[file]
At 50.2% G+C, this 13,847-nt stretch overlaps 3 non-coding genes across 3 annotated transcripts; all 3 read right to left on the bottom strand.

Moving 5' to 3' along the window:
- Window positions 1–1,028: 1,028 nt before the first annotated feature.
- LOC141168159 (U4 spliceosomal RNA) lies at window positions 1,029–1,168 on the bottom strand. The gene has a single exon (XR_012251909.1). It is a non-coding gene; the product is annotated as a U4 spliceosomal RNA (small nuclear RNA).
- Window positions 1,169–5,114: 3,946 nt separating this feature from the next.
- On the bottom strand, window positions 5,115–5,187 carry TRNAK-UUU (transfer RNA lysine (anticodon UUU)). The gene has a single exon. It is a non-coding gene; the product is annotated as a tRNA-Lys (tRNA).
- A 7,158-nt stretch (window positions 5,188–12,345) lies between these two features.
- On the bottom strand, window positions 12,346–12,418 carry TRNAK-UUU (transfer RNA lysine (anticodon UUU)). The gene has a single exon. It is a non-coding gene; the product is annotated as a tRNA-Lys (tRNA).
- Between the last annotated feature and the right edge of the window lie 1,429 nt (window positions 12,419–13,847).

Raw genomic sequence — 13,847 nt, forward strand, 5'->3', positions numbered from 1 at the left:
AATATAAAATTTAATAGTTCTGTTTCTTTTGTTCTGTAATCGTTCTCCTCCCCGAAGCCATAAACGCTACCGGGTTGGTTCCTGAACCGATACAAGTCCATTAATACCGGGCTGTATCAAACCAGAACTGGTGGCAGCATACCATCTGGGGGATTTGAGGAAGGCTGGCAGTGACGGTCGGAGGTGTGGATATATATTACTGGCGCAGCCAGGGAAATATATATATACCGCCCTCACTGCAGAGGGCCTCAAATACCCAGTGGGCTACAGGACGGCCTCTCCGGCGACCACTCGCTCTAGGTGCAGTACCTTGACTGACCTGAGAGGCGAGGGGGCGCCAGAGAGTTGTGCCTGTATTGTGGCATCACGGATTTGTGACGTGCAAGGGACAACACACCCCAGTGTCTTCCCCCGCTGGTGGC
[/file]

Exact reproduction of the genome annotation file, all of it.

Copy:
At 50.2% G+C, this 13,847-nt stretch overlaps 3 non-coding genes across 3 annotated transcripts; all 3 read right to left on the bottom strand.

Moving 5' to 3' along the window:
- Window positions 1–1,028: 1,028 nt before the first annotated feature.
- LOC141168159 (U4 spliceosomal RNA) lies at window positions 1,029–1,168 on the bottom strand. The gene has a single exon (XR_012251909.1). It is a non-coding gene; the product is annotated as a U4 spliceosomal RNA (small nuclear RNA).
- Window positions 1,169–5,114: 3,946 nt separating this feature from the next.
- On the bottom strand, window positions 5,115–5,187 carry TRNAK-UUU (transfer RNA lysine (anticodon UUU)). The gene has a single exon. It is a non-coding gene; the product is annotated as a tRNA-Lys (tRNA).
- A 7,158-nt stretch (window positions 5,188–12,345) lies between these two features.
- On the bottom strand, window positions 12,346–12,418 carry TRNAK-UUU (transfer RNA lysine (anticodon UUU)). The gene has a single exon. It is a non-coding gene; the product is annotated as a tRNA-Lys (tRNA).
- Between the last annotated feature and the right edge of the window lie 1,429 nt (window positions 12,419–13,847).

Raw genomic sequence — 13,847 nt, forward strand, 5'->3', positions numbered from 1 at the left:
AATATAAAATTTAATAGTTCTGTTTCTTTTGTTCTGTAATCGTTCTCCTCCCCGAAGCCATAAACGCTACCGGGTTGGTTCCTGAACCGATACAAGTCCATTAATACCGGGCTGTATCAAACCAGAACTGGTGGCAGCATACCATCTGGGGGATTTGAGGAAGGCTGGCAGTGACGGTCGGAGGTGTGGATATATATTACTGGCGCAGCCAGGGAAATATATATATACCGCCCTCACTGCAGAGGGCCTCAAATACCCAGTGGGCTACAGGACGGCCTCTCCGGCGACCACTCGCTCTAGGTGCAGTACCTTGACTGACCTGAGAGGCGAGGGGGCGCCAGAGAGTTGTGCCTGTATTGTGGCATCACGGATTTGTGACGTGCAAGGGACAACACACCCCAGTGTCTTCCCCCGCTGGTGGC